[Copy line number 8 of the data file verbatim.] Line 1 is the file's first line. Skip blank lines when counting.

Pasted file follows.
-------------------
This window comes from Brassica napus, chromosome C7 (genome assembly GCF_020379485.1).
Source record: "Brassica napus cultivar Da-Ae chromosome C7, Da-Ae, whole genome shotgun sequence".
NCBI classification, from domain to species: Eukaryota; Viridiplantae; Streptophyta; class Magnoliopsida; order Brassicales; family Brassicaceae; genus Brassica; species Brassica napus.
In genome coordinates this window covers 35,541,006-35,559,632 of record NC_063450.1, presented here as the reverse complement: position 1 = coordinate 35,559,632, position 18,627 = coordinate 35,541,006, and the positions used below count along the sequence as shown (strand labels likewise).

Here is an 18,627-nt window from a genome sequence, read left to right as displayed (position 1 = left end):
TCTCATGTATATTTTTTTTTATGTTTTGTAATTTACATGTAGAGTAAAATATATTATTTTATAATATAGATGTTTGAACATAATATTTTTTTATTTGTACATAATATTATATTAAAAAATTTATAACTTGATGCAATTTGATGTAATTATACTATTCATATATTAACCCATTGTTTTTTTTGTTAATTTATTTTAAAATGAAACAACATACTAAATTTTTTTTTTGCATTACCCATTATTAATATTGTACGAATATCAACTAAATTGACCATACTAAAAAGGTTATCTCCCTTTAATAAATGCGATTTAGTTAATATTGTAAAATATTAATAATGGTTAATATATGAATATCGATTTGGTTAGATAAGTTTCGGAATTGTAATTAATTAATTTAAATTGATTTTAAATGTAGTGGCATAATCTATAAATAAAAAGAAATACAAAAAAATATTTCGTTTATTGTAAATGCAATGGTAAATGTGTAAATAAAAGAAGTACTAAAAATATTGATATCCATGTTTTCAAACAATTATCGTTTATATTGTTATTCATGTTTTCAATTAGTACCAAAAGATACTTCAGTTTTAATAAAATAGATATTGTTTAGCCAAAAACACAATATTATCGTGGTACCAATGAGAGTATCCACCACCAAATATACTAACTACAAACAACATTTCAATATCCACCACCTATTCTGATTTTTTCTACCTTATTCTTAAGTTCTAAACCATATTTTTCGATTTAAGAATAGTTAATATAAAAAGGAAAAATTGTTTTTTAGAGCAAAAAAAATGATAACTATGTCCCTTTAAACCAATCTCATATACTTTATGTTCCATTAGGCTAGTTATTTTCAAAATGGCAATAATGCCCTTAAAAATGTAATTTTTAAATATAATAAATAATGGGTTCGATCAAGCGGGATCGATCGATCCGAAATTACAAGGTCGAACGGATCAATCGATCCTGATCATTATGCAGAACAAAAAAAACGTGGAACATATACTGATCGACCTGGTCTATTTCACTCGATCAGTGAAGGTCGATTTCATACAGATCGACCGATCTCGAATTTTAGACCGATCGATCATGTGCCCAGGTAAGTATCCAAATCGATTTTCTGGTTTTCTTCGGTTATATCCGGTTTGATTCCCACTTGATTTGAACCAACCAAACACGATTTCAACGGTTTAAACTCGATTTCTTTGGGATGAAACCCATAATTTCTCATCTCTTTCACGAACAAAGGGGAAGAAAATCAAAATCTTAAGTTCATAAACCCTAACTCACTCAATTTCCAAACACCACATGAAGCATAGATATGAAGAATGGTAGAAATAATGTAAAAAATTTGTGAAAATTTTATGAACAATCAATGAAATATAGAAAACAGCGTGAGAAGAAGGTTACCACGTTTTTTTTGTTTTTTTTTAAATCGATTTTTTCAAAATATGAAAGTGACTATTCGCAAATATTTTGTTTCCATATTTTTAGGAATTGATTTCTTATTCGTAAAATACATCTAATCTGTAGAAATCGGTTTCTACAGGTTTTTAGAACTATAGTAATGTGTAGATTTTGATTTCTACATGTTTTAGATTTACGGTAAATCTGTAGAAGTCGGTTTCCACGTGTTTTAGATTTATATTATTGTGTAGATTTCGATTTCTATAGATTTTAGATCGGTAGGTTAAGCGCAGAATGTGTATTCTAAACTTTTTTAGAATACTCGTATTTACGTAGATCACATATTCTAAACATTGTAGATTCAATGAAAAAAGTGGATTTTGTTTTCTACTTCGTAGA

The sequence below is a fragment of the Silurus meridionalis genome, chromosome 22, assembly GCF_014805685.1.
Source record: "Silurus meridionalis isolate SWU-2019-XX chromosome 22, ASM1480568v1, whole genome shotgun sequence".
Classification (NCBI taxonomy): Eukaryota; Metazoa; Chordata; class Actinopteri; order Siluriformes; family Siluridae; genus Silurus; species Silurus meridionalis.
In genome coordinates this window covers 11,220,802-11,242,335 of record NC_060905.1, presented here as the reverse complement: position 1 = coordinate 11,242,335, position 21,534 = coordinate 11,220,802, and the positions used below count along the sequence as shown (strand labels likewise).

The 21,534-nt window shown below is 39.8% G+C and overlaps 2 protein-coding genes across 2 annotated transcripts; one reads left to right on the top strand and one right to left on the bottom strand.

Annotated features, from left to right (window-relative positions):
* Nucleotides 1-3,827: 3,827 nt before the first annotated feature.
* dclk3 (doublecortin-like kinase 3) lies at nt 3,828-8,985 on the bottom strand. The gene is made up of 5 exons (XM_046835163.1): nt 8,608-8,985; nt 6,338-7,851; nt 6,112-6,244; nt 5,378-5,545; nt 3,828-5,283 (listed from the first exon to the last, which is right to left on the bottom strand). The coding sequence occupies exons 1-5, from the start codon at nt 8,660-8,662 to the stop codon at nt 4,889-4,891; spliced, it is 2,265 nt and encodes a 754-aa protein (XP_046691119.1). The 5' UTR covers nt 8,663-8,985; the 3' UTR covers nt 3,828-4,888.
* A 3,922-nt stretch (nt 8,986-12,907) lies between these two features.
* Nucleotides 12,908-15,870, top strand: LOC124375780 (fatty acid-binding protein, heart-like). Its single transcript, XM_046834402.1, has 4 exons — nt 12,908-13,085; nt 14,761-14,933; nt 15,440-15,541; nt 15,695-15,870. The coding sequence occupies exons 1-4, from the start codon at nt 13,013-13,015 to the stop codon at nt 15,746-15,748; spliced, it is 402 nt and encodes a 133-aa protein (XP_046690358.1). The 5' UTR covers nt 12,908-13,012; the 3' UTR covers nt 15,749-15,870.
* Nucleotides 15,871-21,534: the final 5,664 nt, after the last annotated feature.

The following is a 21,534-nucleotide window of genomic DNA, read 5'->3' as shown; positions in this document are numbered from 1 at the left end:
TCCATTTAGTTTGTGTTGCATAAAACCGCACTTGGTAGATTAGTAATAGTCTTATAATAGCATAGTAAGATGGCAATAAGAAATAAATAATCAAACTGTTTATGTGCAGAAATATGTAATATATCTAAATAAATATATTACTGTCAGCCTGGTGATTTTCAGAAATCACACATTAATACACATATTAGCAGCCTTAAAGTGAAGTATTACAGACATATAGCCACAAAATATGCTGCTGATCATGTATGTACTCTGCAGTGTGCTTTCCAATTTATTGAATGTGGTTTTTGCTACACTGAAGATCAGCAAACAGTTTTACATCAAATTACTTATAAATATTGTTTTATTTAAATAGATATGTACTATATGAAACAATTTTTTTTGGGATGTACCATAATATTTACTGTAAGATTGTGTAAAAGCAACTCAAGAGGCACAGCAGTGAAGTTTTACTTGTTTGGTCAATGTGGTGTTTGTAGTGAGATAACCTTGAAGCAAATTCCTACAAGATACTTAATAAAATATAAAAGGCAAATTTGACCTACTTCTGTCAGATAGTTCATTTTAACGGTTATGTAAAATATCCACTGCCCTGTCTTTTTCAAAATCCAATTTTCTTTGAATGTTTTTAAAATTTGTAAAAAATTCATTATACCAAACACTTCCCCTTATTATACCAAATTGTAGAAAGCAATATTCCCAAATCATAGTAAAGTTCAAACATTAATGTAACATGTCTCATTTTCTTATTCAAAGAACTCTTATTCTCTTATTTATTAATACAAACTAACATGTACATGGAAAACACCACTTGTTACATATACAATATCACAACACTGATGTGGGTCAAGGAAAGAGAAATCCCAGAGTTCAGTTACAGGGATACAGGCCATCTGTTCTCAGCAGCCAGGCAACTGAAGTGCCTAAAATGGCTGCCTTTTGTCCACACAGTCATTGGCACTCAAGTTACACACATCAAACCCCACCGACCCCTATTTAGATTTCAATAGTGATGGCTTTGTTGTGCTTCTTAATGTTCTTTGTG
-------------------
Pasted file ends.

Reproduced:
Source record: "Silurus meridionalis isolate SWU-2019-XX chromosome 22, ASM1480568v1, whole genome shotgun sequence".